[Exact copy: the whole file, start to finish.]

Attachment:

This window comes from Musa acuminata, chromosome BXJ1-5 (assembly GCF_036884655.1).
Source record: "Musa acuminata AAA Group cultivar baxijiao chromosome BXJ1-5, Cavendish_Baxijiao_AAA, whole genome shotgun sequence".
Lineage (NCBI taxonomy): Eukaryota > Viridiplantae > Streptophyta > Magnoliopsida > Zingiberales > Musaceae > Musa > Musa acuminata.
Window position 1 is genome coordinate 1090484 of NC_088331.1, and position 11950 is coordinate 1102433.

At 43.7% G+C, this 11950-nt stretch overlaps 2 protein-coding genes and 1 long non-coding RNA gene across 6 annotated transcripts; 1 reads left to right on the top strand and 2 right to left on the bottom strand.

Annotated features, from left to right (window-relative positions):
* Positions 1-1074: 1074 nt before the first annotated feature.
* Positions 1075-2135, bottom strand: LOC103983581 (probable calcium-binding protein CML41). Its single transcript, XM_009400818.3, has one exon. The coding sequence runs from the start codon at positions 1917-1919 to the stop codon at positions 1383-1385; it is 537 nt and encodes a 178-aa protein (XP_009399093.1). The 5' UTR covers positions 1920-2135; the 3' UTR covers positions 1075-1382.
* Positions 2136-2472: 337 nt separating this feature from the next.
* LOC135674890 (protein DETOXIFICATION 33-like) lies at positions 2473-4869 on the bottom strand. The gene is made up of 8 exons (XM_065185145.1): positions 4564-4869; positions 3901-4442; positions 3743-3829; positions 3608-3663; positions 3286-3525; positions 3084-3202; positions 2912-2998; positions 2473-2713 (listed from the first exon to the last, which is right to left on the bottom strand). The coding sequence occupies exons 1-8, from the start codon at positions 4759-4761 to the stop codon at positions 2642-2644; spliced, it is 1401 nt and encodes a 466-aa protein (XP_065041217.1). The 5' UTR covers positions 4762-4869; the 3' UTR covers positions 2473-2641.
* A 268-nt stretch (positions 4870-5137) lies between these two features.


This window comes from Musa acuminata, chromosome BXJ1-5 (assembly GCF_036884655.1).
Source record: "Musa acuminata AAA Group cultivar baxijiao chromosome BXJ1-5, Cavendish_Baxijiao_AAA, whole genome shotgun sequence".
Lineage (NCBI taxonomy): Eukaryota > Viridiplantae > Streptophyta > Magnoliopsida > Zingiberales > Musaceae > Musa > Musa acuminata.
Window position 1 is genome coordinate 1090484 of NC_088331.1, and position 11950 is coordinate 1102433.

At 43.7% G+C, this 11950-nt stretch overlaps 2 protein-coding genes and 1 long non-coding RNA gene across 6 annotated transcripts; 1 reads left to right on the top strand and 2 right to left on the bottom strand.

Annotated features, from left to right (window-relative positions):
* Positions 1-1074: 1074 nt before the first annotated feature.
* Positions 1075-2135, bottom strand: LOC103983581 (probable calcium-binding protein CML41). Its single transcript, XM_009400818.3, has one exon. The coding sequence runs from the start codon at positions 1917-1919 to the stop codon at positions 1383-1385; it is 537 nt and encodes a 178-aa protein (XP_009399093.1). The 5' UTR covers positions 1920-2135; the 3' UTR covers positions 1075-1382.
* Positions 2136-2472: 337 nt separating this feature from the next.
* LOC135674890 (protein DETOXIFICATION 33-like) lies at positions 2473-4869 on the bottom strand. The gene is made up of 8 exons (XM_065185145.1): positions 4564-4869; positions 3901-4442; positions 3743-3829; positions 3608-3663; positions 3286-3525; positions 3084-3202; positions 2912-2998; positions 2473-2713 (listed from the first exon to the last, which is right to left on the bottom strand). The coding sequence occupies exons 1-8, from the start codon at positions 4759-4761 to the stop codon at positions 2642-2644; spliced, it is 1401 nt and encodes a 466-aa protein (XP_065041217.1). The 5' UTR covers positions 4762-4869; the 3' UTR covers positions 2473-2641.
* A 268-nt stretch (positions 4870-5137) lies between these two features.